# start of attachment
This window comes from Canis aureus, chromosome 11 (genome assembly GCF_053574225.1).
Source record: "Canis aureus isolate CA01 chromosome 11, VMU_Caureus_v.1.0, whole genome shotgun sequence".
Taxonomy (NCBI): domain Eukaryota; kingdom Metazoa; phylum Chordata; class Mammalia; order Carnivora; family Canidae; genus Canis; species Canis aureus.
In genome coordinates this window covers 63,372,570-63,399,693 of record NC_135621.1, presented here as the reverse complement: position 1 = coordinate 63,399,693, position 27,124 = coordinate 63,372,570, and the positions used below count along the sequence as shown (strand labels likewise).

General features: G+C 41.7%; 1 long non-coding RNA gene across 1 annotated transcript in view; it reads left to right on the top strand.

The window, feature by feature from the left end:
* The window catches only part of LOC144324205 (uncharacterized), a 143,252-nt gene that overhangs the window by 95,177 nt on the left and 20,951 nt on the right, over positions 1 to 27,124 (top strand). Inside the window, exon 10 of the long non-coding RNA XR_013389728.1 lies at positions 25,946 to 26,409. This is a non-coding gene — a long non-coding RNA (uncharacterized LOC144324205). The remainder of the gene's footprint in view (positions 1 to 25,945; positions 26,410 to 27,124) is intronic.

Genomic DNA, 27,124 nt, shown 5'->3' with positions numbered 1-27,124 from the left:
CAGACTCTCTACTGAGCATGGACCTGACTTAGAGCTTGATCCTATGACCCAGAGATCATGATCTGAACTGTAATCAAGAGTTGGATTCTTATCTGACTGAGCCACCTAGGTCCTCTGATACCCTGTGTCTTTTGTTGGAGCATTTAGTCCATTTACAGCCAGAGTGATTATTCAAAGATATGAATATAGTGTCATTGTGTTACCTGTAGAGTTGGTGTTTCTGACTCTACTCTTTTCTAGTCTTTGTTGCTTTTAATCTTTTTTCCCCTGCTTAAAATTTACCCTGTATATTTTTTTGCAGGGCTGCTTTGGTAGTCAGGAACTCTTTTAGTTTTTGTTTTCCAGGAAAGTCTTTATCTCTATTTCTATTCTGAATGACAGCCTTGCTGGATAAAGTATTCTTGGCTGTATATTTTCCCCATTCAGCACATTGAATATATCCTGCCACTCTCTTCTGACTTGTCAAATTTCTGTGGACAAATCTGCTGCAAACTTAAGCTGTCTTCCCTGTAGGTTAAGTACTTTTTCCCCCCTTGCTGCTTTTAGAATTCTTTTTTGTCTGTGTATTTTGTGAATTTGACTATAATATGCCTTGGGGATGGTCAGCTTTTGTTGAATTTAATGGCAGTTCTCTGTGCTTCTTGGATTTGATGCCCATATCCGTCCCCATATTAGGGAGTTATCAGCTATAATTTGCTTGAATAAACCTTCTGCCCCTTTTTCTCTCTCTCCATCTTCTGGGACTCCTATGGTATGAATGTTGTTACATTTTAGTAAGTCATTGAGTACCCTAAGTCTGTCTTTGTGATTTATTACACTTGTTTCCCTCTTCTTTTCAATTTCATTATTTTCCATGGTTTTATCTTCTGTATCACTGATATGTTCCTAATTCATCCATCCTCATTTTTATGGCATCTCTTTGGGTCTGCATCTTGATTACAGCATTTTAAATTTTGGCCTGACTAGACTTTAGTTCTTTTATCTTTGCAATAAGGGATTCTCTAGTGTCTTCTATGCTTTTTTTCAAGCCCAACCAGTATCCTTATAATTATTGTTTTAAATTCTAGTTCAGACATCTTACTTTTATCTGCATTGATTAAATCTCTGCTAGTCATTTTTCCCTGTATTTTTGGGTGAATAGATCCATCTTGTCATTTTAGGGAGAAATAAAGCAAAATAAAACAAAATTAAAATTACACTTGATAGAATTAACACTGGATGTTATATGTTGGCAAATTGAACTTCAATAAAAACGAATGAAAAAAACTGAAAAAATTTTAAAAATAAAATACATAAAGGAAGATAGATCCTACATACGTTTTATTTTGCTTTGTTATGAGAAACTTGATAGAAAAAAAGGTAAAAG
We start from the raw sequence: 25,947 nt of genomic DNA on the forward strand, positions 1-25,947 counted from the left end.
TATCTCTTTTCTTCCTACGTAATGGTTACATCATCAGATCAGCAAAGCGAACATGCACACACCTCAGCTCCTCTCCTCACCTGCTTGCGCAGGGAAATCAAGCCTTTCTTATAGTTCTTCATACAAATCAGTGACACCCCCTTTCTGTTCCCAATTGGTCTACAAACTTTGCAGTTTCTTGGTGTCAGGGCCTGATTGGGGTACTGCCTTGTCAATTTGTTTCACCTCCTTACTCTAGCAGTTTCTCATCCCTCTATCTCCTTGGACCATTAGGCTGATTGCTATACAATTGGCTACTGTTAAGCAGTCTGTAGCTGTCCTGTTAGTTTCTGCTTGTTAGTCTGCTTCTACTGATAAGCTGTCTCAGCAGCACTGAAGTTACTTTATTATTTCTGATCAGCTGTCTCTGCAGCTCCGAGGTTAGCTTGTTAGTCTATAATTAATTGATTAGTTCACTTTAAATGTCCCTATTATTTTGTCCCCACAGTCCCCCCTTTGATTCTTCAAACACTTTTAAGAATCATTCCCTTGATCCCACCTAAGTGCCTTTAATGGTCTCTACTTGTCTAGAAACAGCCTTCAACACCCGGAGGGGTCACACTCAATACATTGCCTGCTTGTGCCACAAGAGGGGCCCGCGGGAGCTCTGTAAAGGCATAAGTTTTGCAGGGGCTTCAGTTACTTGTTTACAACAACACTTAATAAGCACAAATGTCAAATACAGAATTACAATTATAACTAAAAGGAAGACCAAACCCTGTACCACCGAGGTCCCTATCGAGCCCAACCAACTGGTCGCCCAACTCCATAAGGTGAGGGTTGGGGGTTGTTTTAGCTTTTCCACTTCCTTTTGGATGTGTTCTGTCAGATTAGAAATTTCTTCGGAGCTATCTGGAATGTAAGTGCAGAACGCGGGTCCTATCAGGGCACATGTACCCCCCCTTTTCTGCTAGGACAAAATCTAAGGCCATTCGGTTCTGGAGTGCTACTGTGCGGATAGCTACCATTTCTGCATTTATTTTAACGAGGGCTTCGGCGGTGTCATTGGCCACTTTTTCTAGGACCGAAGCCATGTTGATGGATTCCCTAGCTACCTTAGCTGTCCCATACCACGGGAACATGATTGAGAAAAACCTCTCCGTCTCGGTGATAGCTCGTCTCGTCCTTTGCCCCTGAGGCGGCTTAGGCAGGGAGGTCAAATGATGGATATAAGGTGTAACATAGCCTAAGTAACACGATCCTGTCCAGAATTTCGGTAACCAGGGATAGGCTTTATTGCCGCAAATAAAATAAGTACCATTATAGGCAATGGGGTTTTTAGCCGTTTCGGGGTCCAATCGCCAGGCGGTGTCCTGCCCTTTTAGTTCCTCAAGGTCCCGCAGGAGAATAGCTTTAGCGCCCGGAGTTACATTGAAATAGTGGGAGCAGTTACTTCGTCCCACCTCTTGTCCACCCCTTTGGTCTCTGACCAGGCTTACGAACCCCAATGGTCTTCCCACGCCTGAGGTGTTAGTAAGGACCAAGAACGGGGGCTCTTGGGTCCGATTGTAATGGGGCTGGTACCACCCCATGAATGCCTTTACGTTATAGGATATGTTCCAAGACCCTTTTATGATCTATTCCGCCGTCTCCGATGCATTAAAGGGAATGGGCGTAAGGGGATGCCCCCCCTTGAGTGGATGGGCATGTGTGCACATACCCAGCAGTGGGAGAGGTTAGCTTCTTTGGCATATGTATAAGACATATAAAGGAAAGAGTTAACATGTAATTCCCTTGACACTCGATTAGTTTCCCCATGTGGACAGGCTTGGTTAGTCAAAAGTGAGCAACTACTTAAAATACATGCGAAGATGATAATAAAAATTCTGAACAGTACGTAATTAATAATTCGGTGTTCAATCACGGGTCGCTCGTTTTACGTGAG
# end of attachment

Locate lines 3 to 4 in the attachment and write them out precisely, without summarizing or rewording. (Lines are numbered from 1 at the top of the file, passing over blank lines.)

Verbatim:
Taxonomy (NCBI): domain Eukaryota; kingdom Metazoa; phylum Chordata; class Mammalia; order Carnivora; family Canidae; genus Canis; species Canis aureus.
In genome coordinates this window covers 63,372,570-63,399,693 of record NC_135621.1, presented here as the reverse complement: position 1 = coordinate 63,399,693, position 27,124 = coordinate 63,372,570, and the positions used below count along the sequence as shown (strand labels likewise).